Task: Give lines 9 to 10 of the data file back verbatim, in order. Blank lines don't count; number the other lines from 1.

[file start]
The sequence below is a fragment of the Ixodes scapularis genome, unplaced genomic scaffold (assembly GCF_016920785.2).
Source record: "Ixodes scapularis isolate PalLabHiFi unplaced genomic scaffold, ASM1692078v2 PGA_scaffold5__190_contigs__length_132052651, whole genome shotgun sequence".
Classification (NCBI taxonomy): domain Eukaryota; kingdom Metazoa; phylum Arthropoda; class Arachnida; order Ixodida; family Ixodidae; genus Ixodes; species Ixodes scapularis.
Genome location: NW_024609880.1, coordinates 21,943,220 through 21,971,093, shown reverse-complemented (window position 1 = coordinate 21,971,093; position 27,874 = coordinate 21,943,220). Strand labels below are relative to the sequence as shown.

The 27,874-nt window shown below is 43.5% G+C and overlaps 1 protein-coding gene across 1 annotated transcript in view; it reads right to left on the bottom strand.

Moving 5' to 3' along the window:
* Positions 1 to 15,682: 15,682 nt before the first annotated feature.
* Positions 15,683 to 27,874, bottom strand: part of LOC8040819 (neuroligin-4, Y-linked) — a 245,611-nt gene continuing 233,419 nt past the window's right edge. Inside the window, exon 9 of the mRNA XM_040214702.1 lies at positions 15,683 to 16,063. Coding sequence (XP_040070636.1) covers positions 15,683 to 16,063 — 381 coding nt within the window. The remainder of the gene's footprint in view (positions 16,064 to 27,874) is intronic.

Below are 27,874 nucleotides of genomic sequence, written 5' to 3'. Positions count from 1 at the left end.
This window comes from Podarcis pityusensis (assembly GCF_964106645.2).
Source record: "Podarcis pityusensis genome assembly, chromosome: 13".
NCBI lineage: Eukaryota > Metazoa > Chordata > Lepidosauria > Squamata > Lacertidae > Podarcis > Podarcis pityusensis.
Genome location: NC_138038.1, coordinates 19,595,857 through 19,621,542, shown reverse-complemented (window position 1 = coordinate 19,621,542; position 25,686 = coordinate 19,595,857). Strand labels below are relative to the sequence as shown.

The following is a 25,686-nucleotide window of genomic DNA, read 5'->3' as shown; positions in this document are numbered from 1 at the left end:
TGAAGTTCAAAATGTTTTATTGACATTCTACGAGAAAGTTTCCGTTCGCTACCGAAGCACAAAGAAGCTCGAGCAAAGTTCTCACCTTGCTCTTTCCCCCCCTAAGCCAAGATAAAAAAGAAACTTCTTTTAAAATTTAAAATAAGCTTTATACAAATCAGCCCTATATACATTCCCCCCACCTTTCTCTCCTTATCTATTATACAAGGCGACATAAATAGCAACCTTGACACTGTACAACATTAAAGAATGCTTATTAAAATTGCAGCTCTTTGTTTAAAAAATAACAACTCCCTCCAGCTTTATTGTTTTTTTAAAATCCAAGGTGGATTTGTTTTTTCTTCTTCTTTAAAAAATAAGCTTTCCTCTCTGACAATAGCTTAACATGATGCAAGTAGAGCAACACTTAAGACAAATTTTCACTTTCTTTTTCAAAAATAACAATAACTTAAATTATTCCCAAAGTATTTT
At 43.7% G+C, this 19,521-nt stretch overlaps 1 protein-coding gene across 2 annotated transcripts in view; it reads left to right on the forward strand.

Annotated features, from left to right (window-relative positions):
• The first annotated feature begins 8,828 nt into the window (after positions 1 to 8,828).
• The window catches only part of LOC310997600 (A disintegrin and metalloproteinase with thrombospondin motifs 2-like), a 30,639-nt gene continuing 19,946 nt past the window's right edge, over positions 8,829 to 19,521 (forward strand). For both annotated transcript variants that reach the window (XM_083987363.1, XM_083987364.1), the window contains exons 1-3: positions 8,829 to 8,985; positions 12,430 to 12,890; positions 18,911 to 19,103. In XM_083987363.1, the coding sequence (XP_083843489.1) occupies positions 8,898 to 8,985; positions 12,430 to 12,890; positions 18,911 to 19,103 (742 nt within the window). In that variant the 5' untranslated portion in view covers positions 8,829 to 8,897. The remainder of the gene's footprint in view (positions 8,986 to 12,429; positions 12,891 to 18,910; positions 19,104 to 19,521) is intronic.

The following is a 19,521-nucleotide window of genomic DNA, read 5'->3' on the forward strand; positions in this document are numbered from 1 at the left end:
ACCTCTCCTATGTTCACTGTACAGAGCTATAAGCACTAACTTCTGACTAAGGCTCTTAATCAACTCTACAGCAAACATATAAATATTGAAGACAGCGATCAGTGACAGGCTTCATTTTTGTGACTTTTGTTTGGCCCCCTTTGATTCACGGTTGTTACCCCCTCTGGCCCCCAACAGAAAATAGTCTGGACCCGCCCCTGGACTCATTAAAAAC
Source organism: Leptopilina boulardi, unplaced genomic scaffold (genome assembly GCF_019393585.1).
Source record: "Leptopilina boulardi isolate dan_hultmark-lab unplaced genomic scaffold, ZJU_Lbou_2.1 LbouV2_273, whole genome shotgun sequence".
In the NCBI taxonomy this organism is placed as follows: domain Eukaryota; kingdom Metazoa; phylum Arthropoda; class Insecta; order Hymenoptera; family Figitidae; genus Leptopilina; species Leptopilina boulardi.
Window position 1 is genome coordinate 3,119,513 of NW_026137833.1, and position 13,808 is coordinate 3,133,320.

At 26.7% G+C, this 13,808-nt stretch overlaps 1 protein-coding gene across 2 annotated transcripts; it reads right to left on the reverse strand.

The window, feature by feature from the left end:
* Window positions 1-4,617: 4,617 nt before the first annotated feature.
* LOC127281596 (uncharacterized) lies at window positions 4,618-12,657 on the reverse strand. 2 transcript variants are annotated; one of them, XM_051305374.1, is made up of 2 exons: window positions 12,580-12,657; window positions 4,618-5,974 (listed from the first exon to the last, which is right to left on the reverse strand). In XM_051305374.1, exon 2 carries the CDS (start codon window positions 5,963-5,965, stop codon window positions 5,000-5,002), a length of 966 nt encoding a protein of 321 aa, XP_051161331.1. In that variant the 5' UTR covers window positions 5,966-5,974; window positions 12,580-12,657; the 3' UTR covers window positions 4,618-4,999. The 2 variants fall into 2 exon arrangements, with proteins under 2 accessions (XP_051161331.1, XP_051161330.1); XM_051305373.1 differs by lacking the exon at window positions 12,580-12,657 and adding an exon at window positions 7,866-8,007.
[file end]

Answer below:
Below are 27,874 nucleotides of genomic sequence, written 5' to 3'. Positions count from 1 at the left end.
This window comes from Podarcis pityusensis (assembly GCF_964106645.2).